Browse Prior Art Database

JTAG CLOCK & CONTROL SIGNAL DISTRIBUTION SCHEME

IP.com Disclosure Number: IPCOM000006746D
Original Publication Date: 1993-Mar-01
Included in the Prior Art Database: 2002-Jan-29
Document File: 6 page(s) / 217K

Publishing Venue

Motorola

Related People

Timothy R. Jones: AUTHOR

Abstract

This invention applies to integrated circuits which make use of boundary scan architecture. For informa- tion on JTAG boundary scan refer to the document enti- tled "IEEE Standard Test Access Port and Boundary- Scan Architecture, IEEE Std. 1149.1-9990" In typical sea-of-gates macrocell/gate arrays the cir- cuit is created solely by customizing the metal intercon- nect of these gates. Motorola's H4C family of CMOS arrays are a cross behveen gate arrays and standard cells in that they are sea-of-gates arrays which have the added capability of accommodating fully-diffused "big blocks: such as RAM's and MPU's. In Figures 1-3 a dotted lie marks the boundary between the core and periphery of an H4C array. The core consists of the sea-of-gates and big blocks. The periphery consists of I/O cells, or sites, which are typically configured as input, output or bidi- rectional buffers in order to interface the core logic to circuitry external to the array. When JTAG boundary scan methodology is used on an H4C array, I/O cells which are pinned-out are configured as Boundary Scan Cells (BSC's), which include some logic in addition to the aforementioned chip interface butlers. Figure 4 shows the logic. and I/O buffer portions of a bidirectional BSC, and the associated JTAG clock and control signals. This invention consists of a unique scheme for distributing these signals from their respective sources in the array core to all BSC's around the periphery ofthe chip.

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MOTOROLA INC. Technical Developments Volume ia March 1993

JTAG CLOCK & CONTROL SIGNAL DISTRIBUTION SCHEME

by Timothy R. Jones

DESCRIPTION

  This invention applies to integrated circuits which make use of boundary scan architecture. For informa- tion on JTAG boundary scan refer to the document enti- tled "IEEE Standard Test Access Port and Boundary- Scan Architecture, IEEE Std. 1149.1-9990"

  In typical sea-of-gates macrocell/gate arrays the cir- cuit is created solely by customizing the metal intercon- nect of these gates. Motorola's H4C family of CMOS arrays are a cross behveen gate arrays and standard cells in that they are sea-of-gates arrays which have the added capability of accommodating fully-diffused "big blocks: such as RAM's and MPU's. In Figures 1-3 a dotted lie marks the boundary between the core and periphery of an H4C array. The core consists of the sea-of-gates and big blocks. The periphery consists of I/O cells, or sites, which are typically configured as input, output or bidi- rectional buffers in order to interface the core logic to circuitry external to the array. When JTAG boundary scan methodology is used on an H4C array, I/O cells which are pinned-out are configured as Boundary Scan Cells (BSC's), which include some logic in addition to the aforementioned chip interface butlers. Figure 4 shows the logic. and I/O buffer portions of a bidirectional BSC, and the associated JTAG clock and control signals. This invention consists of a unique scheme for distributing these signals from their respective sources in the array core to all BSC's around the periphery ofthe chip.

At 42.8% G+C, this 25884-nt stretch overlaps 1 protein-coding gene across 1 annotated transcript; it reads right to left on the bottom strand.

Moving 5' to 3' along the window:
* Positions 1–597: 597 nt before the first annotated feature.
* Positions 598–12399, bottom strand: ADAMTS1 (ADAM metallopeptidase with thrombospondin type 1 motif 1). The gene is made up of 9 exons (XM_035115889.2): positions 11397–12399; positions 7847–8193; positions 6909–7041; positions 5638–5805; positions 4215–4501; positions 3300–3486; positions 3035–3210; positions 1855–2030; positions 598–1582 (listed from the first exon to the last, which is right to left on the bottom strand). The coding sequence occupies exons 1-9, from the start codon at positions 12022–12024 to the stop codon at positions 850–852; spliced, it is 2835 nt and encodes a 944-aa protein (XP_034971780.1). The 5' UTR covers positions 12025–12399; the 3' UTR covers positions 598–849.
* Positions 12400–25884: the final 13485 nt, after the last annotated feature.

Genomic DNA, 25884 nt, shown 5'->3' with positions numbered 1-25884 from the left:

The special buffers for the JTAG clock and control signals and most of their metal interconnect reside in I/O sites in the periphery (Figures l-3).

  As shown in Figure 2, the CKDR signal drives a CKDRMID buffer, which resides halfway between the CKDRCCI and CKDRCC2 buffers, which are driven by CKDRMID. The CKDRCCl and CKDRCC2 each drive half of the JTAG I/O cells on the chip via the "CKDR ring? There is a physical cut in the CKDR ring within the TDO macro. However, closing the CKDR ring on the opposite side of the chip from TDO is impor-

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tant because it guarantees ,that, over any range of oper- ating conditions, there will never he race conditions/hold time violations when the peripheral BSC's are operated as one long shi register. This is true due to the fact that all I/O BSC's share a common clock (CKDR) net. Nor is there a "bus contention"# problem on the CKDR ring, due to the wide separation (roughly two sides of the chip) and minimal skew between the CKDRCCl and CKDRCC2 buffers which drive this ring.

  SHDR, UDDR, IMC and OMC are distributed essentially as shown in Figure 3 for SHDR. The SHDR signal drives two SHDR buffers, each of which drives roughly half of the JTAG II0 cells on the chip via the SHDR ring. Gap 1 and gap 2 are both actual physical cuts in the SHDR ring, unlike the gap in the CKDR ring. A break in these lines does not cause...